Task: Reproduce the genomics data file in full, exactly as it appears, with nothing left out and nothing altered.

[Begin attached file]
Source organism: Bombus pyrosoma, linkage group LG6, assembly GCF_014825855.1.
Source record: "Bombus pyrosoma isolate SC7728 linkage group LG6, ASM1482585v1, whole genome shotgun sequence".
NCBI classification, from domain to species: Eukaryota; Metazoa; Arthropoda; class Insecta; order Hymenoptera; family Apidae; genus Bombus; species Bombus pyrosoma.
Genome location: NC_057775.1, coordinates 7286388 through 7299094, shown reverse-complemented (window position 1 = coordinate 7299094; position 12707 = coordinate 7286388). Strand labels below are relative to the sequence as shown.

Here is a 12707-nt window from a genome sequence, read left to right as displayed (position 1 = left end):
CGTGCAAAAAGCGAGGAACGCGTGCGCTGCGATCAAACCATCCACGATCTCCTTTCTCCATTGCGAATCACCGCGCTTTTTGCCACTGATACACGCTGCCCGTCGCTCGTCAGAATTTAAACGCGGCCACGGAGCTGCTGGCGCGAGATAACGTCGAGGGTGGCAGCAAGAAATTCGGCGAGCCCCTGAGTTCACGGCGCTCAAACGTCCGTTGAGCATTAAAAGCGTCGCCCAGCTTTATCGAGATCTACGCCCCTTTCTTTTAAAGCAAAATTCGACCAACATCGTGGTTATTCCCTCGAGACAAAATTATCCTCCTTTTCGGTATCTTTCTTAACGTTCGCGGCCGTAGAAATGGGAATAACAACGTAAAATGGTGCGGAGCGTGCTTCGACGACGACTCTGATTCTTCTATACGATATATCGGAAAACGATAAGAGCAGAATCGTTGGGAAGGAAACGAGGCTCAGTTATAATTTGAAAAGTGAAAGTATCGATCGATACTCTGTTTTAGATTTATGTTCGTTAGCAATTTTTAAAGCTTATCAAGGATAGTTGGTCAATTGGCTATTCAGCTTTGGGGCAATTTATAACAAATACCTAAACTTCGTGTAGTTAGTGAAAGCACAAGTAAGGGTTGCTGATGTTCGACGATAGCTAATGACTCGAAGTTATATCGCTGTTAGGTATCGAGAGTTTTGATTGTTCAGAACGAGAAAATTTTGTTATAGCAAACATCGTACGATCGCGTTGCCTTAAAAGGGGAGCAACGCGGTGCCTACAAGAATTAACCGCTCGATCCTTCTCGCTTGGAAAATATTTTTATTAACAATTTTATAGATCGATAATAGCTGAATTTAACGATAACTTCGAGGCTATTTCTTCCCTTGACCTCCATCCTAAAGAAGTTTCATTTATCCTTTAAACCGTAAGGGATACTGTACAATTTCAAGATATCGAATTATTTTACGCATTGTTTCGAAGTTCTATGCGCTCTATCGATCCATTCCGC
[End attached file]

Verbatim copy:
Source organism: Bombus pyrosoma, linkage group LG6, assembly GCF_014825855.1.
Source record: "Bombus pyrosoma isolate SC7728 linkage group LG6, ASM1482585v1, whole genome shotgun sequence".
NCBI classification, from domain to species: Eukaryota; Metazoa; Arthropoda; class Insecta; order Hymenoptera; family Apidae; genus Bombus; species Bombus pyrosoma.
Genome location: NC_057775.1, coordinates 7286388 through 7299094, shown reverse-complemented (window position 1 = coordinate 7299094; position 12707 = coordinate 7286388). Strand labels below are relative to the sequence as shown.

Here is a 12707-nt window from a genome sequence, read left to right as displayed (position 1 = left end):
CGTGCAAAAAGCGAGGAACGCGTGCGCTGCGATCAAACCATCCACGATCTCCTTTCTCCATTGCGAATCACCGCGCTTTTTGCCACTGATACACGCTGCCCGTCGCTCGTCAGAATTTAAACGCGGCCACGGAGCTGCTGGCGCGAGATAACGTCGAGGGTGGCAGCAAGAAATTCGGCGAGCCCCTGAGTTCACGGCGCTCAAACGTCCGTTGAGCATTAAAAGCGTCGCCCAGCTTTATCGAGATCTACGCCCCTTTCTTTTAAAGCAAAATTCGACCAACATCGTGGTTATTCCCTCGAGACAAAATTATCCTCCTTTTCGGTATCTTTCTTAACGTTCGCGGCCGTAGAAATGGGAATAACAACGTAAAATGGTGCGGAGCGTGCTTCGACGACGACTCTGATTCTTCTATACGATATATCGGAAAACGATAAGAGCAGAATCGTTGGGAAGGAAACGAGGCTCAGTTATAATTTGAAAAGTGAAAGTATCGATCGATACTCTGTTTTAGATTTATGTTCGTTAGCAATTTTTAAAGCTTATCAAGGATAGTTGGTCAATTGGCTATTCAGCTTTGGGGCAATTTATAACAAATACCTAAACTTCGTGTAGTTAGTGAAAGCACAAGTAAGGGTTGCTGATGTTCGACGATAGCTAATGACTCGAAGTTATATCGCTGTTAGGTATCGAGAGTTTTGATTGTTCAGAACGAGAAAATTTTGTTATAGCAAACATCGTACGATCGCGTTGCCTTAAAAGGGGAGCAACGCGGTGCCTACAAGAATTAACCGCTCGATCCTTCTCGCTTGGAAAATATTTTTATTAACAATTTTATAGATCGATAATAGCTGAATTTAACGATAACTTCGAGGCTATTTCTTCCCTTGACCTCCATCCTAAAGAAGTTTCATTTATCCTTTAAACCGTAAGGGATACTGTACAATTTCAAGATATCGAATTATTTTACGCATTGTTTCGAAGTTCTATGCGCTCTATCGATCCATTCCGC